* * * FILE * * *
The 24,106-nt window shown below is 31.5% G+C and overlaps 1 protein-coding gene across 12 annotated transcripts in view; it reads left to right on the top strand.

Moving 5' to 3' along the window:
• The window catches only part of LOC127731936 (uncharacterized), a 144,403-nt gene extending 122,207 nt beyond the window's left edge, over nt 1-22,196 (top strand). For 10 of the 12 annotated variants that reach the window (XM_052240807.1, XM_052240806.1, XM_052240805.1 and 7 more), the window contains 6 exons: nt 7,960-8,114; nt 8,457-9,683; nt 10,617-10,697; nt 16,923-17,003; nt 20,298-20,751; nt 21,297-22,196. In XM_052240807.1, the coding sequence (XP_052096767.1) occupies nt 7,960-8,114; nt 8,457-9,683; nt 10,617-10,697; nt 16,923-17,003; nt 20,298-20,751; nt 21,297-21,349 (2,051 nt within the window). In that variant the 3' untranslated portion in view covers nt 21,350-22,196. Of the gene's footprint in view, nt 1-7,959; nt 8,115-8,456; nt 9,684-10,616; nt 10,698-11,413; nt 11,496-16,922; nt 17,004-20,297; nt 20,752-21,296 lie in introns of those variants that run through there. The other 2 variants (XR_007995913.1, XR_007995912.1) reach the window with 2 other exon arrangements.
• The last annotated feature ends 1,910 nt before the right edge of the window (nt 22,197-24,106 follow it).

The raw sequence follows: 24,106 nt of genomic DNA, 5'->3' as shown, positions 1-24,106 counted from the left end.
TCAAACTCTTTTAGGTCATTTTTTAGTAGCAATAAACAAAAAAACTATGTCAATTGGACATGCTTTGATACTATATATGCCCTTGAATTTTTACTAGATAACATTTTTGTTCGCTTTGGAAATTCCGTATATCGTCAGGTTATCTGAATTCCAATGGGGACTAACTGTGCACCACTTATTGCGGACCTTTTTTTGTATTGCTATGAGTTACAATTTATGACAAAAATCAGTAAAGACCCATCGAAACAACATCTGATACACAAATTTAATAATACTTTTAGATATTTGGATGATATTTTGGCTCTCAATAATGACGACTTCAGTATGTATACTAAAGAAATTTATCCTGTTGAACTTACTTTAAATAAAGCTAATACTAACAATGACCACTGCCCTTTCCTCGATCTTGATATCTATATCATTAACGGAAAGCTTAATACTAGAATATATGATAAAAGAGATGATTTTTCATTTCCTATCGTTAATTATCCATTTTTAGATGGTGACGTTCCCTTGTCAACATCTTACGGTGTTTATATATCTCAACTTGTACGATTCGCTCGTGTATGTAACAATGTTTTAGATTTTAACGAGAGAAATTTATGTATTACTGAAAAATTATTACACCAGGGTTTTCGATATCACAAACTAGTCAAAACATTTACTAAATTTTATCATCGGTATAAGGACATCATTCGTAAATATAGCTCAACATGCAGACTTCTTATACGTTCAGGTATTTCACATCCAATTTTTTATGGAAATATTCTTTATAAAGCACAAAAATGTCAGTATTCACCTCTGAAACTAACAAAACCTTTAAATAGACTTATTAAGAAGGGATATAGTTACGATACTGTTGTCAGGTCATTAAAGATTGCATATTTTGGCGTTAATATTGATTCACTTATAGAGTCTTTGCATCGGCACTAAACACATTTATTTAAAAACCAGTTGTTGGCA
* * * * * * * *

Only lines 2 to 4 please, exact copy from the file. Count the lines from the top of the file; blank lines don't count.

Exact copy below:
Moving 5' to 3' along the window:
• The window catches only part of LOC127731936 (uncharacterized), a 144,403-nt gene extending 122,207 nt beyond the window's left edge, over nt 1-22,196 (top strand). For 10 of the 12 annotated variants that reach the window (XM_052240807.1, XM_052240806.1, XM_052240805.1 and 7 more), the window contains 6 exons: nt 7,960-8,114; nt 8,457-9,683; nt 10,617-10,697; nt 16,923-17,003; nt 20,298-20,751; nt 21,297-22,196. In XM_052240807.1, the coding sequence (XP_052096767.1) occupies nt 7,960-8,114; nt 8,457-9,683; nt 10,617-10,697; nt 16,923-17,003; nt 20,298-20,751; nt 21,297-21,349 (2,051 nt within the window). In that variant the 3' untranslated portion in view covers nt 21,350-22,196. Of the gene's footprint in view, nt 1-7,959; nt 8,115-8,456; nt 9,684-10,616; nt 10,698-11,413; nt 11,496-16,922; nt 17,004-20,297; nt 20,752-21,296 lie in introns of those variants that run through there. The other 2 variants (XR_007995913.1, XR_007995912.1) reach the window with 2 other exon arrangements.
• The last annotated feature ends 1,910 nt before the right edge of the window (nt 22,197-24,106 follow it).